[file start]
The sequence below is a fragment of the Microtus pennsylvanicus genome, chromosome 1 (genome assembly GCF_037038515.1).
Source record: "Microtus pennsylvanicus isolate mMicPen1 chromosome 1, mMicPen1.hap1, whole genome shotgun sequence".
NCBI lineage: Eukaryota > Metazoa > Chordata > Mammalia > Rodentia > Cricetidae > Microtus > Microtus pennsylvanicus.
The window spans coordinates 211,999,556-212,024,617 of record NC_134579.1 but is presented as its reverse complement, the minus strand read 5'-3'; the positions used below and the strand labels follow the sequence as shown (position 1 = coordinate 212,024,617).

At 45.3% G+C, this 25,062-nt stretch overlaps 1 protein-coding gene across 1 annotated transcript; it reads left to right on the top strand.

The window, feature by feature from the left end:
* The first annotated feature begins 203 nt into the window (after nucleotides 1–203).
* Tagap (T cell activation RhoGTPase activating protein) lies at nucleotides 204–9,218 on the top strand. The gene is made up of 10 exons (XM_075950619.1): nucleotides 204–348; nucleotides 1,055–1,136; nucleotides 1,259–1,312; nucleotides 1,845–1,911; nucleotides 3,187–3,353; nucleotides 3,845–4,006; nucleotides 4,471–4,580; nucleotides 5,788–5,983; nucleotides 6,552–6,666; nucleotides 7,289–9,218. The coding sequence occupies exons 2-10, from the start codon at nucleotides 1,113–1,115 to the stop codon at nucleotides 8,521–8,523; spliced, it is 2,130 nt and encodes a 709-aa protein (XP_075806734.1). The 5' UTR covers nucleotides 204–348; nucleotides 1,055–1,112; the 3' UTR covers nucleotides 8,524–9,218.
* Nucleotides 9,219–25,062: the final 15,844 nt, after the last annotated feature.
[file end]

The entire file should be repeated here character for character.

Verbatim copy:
The sequence below is a fragment of the Microtus pennsylvanicus genome, chromosome 1 (genome assembly GCF_037038515.1).
Source record: "Microtus pennsylvanicus isolate mMicPen1 chromosome 1, mMicPen1.hap1, whole genome shotgun sequence".
NCBI lineage: Eukaryota > Metazoa > Chordata > Mammalia > Rodentia > Cricetidae > Microtus > Microtus pennsylvanicus.
The window spans coordinates 211,999,556-212,024,617 of record NC_134579.1 but is presented as its reverse complement, the minus strand read 5'-3'; the positions used below and the strand labels follow the sequence as shown (position 1 = coordinate 212,024,617).

At 45.3% G+C, this 25,062-nt stretch overlaps 1 protein-coding gene across 1 annotated transcript; it reads left to right on the top strand.

The window, feature by feature from the left end:
* The first annotated feature begins 203 nt into the window (after nucleotides 1–203).
* Tagap (T cell activation RhoGTPase activating protein) lies at nucleotides 204–9,218 on the top strand. The gene is made up of 10 exons (XM_075950619.1): nucleotides 204–348; nucleotides 1,055–1,136; nucleotides 1,259–1,312; nucleotides 1,845–1,911; nucleotides 3,187–3,353; nucleotides 3,845–4,006; nucleotides 4,471–4,580; nucleotides 5,788–5,983; nucleotides 6,552–6,666; nucleotides 7,289–9,218. The coding sequence occupies exons 2-10, from the start codon at nucleotides 1,113–1,115 to the stop codon at nucleotides 8,521–8,523; spliced, it is 2,130 nt and encodes a 709-aa protein (XP_075806734.1). The 5' UTR covers nucleotides 204–348; nucleotides 1,055–1,112; the 3' UTR covers nucleotides 8,524–9,218.
* Nucleotides 9,219–25,062: the final 15,844 nt, after the last annotated feature.